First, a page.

Street artists and muralists from across the World once again descended on Aberdeen for the 2023 Nuart Festival. 12 artists created eight new painted murals alongside four street works which primarily featuring paste up and poster art.
It marked another successful return to Aberdeen for Nuart who were celebrating their sixth year of working with the city. As in previous years, the combination of permanent and transitionary artworks provided a real art feast for people to seek out and stumble upon.
This time the theme of the festival was ‘Rewilding’. All the artists working with this concept in mind. It was supported with a series of talks at the Nuart Plus symposium. Something that sets apart Nuart as a festival. It’s become an event which leads in terms of conversation and ideas.
Nuart Short Film
- Nuart Short Film
- Murals of Nuart Aberdeen 2023
- Aida Wilde (UK/Iran) – Crooked Lane
- Eloise Gillow (Spain/UK) – Flourmill Lane
- Escif (Spain) – Rose Street
- Jamie Reid (UK) – Crooked Lane
- Manola Mesa (Spain) – Blackfriars Street
- Murmure (France) – Queen Street
- NeSpoon (Poland) – Whitehouse Street
- Snik (UK) – Thistle Lane
- Stanley Donwood (UK) – Various Locations
- Swoon (USA) – Various Locations
- Tamara Alves (Portugal) – Skene Street
- Thiago Mazza (Brazil) – Frederick Street
- Nuart Aberdeen 2023 Murals Map
- Street Art Cities Map of Aberdeen
Murals of Nuart Aberdeen 2023
Aida Wilde (UK/Iran) – Crooked Lane
Covering the side of a building on Crooked Lane. Aida Wilde’s immersive work is the culmination of a series of workshops with Aberdonian schools. The resultant pieces, the unfiltered voice of those taking part. Only after those workshops would the actual wall be installed in what would turn out to be the quite possibly the largest actual production of the festival.
The result a display which is simply impossible to fully take in all at once. As a whole it’s a powerful social commentary on the world near and far. All expressed against the backdrop of Aida Wilde’s back catalogue all re-purposed and given new voice. Each poster and image all meticulously positioned in it’s own space as part of the wall.
Naming the piece ‘Tetris’ it was as a . result of it’s collaborative nature. Pupils from Northfield Academy, Dyce Academy and St Machar Academy all supported the work added their own interpretation. They included a number of young Ukrainian and Afghan refugees. “You don’t need to explain much to them , you just ask them to make stuff about themselves and what’s affecting them”. In total 120 people would work to first create and then install the final work.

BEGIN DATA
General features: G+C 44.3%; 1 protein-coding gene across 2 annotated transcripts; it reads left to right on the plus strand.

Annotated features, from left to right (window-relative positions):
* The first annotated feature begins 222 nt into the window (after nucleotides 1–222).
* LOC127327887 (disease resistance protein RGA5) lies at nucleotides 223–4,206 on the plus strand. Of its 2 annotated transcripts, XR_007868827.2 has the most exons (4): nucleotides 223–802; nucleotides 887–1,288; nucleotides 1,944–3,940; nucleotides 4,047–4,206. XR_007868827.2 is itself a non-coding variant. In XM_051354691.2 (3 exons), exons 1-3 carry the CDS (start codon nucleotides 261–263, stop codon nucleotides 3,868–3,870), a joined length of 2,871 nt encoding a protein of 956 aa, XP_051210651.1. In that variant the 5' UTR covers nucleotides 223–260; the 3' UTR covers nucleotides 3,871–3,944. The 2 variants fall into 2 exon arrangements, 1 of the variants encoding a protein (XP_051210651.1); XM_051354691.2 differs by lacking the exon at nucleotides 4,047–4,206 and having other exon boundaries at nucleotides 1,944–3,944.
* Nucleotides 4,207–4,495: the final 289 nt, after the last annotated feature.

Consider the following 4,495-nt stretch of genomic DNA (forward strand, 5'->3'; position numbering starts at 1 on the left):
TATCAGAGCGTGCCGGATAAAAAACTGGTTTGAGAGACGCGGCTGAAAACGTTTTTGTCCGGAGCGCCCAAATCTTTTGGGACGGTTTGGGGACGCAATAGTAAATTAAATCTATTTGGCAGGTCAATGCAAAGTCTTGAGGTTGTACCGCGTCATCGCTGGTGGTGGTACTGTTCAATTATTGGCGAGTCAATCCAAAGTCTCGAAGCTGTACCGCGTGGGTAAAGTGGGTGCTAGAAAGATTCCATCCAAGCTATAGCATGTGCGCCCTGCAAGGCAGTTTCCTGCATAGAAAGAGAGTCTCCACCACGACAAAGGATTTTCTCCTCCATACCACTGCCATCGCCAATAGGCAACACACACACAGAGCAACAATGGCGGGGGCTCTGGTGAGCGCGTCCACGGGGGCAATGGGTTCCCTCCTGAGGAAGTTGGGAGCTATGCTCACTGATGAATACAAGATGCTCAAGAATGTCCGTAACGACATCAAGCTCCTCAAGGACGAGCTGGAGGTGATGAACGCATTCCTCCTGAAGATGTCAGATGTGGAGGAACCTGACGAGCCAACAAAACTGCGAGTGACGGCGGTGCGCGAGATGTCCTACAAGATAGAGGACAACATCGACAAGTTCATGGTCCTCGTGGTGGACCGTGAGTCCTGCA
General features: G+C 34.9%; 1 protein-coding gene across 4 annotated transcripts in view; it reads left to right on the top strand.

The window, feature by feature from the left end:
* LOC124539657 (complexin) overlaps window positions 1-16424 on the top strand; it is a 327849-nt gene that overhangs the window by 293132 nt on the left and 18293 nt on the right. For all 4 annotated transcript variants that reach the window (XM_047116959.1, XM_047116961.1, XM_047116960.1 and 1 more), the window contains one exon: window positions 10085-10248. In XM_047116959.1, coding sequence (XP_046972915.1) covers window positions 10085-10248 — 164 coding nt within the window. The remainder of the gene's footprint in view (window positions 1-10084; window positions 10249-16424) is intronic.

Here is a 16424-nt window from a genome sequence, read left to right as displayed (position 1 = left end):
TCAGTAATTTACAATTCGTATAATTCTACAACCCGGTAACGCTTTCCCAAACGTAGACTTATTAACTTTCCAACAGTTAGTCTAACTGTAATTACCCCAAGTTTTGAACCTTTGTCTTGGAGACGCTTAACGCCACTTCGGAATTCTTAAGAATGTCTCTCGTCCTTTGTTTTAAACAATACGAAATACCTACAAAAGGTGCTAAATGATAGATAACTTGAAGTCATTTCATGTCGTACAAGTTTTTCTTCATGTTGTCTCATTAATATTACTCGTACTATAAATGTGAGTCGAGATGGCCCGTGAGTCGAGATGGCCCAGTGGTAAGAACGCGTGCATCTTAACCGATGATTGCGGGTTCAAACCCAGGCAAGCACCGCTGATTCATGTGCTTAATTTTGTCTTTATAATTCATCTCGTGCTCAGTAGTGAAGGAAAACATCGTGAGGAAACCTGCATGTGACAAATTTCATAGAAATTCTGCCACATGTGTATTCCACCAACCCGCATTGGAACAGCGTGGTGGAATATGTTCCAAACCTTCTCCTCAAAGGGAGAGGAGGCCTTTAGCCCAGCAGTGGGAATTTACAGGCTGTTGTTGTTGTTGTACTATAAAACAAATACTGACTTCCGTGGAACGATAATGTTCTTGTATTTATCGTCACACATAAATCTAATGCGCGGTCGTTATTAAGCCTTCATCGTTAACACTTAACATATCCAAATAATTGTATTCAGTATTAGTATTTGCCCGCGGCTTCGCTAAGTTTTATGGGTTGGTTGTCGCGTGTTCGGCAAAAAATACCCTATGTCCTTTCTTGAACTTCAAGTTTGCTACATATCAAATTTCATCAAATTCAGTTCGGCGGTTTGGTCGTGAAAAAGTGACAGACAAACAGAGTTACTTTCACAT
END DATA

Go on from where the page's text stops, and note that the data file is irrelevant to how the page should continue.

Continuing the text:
Eloise Gillow (Spain/UK) – Flourmill Lane
A British artist based in Barcelona, Eloise Gillow’s street style diptych on Flourmill Lane was actually the first mural by the artist in the UK. Her work for Nuart Aberdeen a duo of images set as if both were windows into another world. Both positioned just either side of an old 70’s building the location. It once would have been the site of a meadow and a stream which would have served local flour mills.
Originally from Staffordshire Eloise moved to Spain to study languages but found herself in a place where she could also immerse herself in art. Studying classical painting this comes across in her work on the street. Both pieces in Aberdeen featuring a woman set within a green backdrop of nature. Her clothes brown and unassuming they match the walls of the building around her.
Positioned within the canvas we don’t see the woman’s face. In each portrait she is turned away looking perhaps deeper into the world in which she finds herself. Contemplating perhaps and encouraging a feeling of slowing down, of stillness and of taking pause. Eloise is particularly interested in body language and what it says about us. Each version of the woman therefore expresses different emotions as she contemplates her space.
Escif (Spain) – Rose Street
In a yard on Rose Street, a landscape created by Spanish artist Escif. In the foreground bracken and two trees framing the scene. Behind a darkened sky with a lake and what appears to be a beach of sorts. It’s a tranquil whilst at the same time slightly ominous scene.
Notable in this work is the paint which is actually made from pollution. It’s extracted from what is essentially waste and toxins that might otherwise go into the environment. These go through a process of distillation and drying out during which tweaks to the temperature also impacts on the colour. Applying it onto the walls of Aberdeen it’s then recycled by the artist into the mural you see.
The image used is actually one of the the ancient Caledonian Forest. It has reduced in size due to human actions over thousands of years and now it is just 1 percent of it’s original size. It’s a forest that would have once covered most of Scotland.